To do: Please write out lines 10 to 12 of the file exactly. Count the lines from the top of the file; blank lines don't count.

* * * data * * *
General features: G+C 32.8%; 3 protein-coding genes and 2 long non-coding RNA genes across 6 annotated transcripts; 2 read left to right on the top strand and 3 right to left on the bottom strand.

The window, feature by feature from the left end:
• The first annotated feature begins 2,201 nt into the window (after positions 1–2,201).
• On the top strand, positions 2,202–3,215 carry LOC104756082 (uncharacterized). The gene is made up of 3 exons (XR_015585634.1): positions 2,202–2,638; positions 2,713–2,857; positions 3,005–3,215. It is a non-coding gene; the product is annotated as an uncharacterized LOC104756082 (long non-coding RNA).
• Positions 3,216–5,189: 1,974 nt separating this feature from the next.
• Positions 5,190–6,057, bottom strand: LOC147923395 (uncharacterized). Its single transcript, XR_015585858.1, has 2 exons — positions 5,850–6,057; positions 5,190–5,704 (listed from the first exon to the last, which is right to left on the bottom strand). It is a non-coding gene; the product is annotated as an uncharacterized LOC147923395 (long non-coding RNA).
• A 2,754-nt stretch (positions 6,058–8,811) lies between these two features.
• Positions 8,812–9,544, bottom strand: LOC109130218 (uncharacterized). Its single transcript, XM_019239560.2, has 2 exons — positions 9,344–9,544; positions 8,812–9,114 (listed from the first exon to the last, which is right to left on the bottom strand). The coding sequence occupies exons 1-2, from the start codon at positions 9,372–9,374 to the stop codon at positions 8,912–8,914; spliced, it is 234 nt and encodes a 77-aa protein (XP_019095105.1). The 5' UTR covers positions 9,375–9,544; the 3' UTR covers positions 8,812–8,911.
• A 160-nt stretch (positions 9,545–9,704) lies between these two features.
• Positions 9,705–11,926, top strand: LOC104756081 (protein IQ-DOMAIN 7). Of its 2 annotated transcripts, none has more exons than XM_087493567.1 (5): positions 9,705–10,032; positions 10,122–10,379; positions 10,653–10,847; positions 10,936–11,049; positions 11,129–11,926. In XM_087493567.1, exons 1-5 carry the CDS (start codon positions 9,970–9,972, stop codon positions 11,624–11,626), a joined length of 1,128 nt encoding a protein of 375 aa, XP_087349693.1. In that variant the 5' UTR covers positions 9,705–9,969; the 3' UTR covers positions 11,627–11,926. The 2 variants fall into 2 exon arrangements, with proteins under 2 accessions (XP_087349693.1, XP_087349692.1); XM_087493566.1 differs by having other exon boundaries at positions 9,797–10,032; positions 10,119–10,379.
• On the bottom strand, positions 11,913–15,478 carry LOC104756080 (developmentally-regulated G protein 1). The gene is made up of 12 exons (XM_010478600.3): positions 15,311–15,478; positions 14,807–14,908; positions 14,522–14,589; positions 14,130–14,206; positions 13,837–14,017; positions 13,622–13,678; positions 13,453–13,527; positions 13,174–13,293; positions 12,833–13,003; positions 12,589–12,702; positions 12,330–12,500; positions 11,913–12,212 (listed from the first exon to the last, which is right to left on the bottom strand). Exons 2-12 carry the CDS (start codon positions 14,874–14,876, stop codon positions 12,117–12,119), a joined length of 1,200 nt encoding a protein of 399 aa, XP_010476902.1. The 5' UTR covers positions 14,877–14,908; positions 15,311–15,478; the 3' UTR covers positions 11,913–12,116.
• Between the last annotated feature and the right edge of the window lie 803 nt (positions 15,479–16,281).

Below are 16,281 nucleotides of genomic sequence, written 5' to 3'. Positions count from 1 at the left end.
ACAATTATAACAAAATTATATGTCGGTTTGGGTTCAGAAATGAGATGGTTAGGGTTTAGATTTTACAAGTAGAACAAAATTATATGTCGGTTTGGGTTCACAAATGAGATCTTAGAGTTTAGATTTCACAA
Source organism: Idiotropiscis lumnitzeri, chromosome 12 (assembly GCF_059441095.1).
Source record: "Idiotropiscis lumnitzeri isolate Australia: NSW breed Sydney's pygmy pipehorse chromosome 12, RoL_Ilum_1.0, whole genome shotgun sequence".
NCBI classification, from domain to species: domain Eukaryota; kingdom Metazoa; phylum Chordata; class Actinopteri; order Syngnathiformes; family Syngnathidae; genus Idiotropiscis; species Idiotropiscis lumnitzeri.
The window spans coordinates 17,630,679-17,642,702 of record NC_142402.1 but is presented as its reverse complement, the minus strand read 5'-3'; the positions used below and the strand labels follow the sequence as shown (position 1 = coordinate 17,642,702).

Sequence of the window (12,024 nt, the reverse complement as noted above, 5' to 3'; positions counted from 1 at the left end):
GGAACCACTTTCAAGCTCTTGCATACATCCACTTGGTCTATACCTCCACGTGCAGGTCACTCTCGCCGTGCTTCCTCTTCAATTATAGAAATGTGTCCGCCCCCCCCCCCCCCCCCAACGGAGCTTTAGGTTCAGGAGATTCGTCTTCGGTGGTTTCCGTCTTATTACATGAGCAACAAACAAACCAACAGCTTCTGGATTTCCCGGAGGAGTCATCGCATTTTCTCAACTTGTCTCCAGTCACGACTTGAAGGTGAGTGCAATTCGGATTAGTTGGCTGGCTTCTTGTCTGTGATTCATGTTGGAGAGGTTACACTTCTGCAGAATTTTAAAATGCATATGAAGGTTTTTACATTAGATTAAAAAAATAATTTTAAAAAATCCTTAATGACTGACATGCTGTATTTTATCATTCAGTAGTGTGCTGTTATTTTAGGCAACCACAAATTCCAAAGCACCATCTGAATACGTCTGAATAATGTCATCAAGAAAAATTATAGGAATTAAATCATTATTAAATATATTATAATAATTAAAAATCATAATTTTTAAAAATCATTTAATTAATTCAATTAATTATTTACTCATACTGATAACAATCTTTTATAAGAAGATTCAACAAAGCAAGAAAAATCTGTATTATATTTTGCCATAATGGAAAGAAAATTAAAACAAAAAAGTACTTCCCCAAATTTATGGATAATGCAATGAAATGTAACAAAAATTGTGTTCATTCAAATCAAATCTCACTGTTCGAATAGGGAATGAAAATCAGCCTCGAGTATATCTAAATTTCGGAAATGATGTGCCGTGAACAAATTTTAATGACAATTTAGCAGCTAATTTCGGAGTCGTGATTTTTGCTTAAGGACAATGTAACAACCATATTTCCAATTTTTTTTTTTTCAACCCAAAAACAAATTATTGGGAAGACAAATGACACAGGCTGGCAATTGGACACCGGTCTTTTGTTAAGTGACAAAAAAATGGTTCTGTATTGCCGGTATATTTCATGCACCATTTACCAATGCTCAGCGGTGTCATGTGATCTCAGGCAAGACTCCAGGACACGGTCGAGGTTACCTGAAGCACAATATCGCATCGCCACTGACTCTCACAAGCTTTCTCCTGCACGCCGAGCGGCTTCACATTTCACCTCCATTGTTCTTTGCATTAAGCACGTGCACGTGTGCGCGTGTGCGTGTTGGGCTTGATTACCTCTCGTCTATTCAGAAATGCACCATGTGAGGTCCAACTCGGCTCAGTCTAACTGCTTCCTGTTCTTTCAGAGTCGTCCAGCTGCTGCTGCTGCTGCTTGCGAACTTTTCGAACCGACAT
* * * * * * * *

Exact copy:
• Positions 9,705–11,926, top strand: LOC104756081 (protein IQ-DOMAIN 7). Of its 2 annotated transcripts, none has more exons than XM_087493567.1 (5): positions 9,705–10,032; positions 10,122–10,379; positions 10,653–10,847; positions 10,936–11,049; positions 11,129–11,926. In XM_087493567.1, exons 1-5 carry the CDS (start codon positions 9,970–9,972, stop codon positions 11,624–11,626), a joined length of 1,128 nt encoding a protein of 375 aa, XP_087349693.1. In that variant the 5' UTR covers positions 9,705–9,969; the 3' UTR covers positions 11,627–11,926. The 2 variants fall into 2 exon arrangements, with proteins under 2 accessions (XP_087349693.1, XP_087349692.1); XM_087493566.1 differs by having other exon boundaries at positions 9,797–10,032; positions 10,119–10,379.
• On the bottom strand, positions 11,913–15,478 carry LOC104756080 (developmentally-regulated G protein 1). The gene is made up of 12 exons (XM_010478600.3): positions 15,311–15,478; positions 14,807–14,908; positions 14,522–14,589; positions 14,130–14,206; positions 13,837–14,017; positions 13,622–13,678; positions 13,453–13,527; positions 13,174–13,293; positions 12,833–13,003; positions 12,589–12,702; positions 12,330–12,500; positions 11,913–12,212 (listed from the first exon to the last, which is right to left on the bottom strand). Exons 2-12 carry the CDS (start codon positions 14,874–14,876, stop codon positions 12,117–12,119), a joined length of 1,200 nt encoding a protein of 399 aa, XP_010476902.1. The 5' UTR covers positions 14,877–14,908; positions 15,311–15,478; the 3' UTR covers positions 11,913–12,116.
• Between the last annotated feature and the right edge of the window lie 803 nt (positions 15,479–16,281).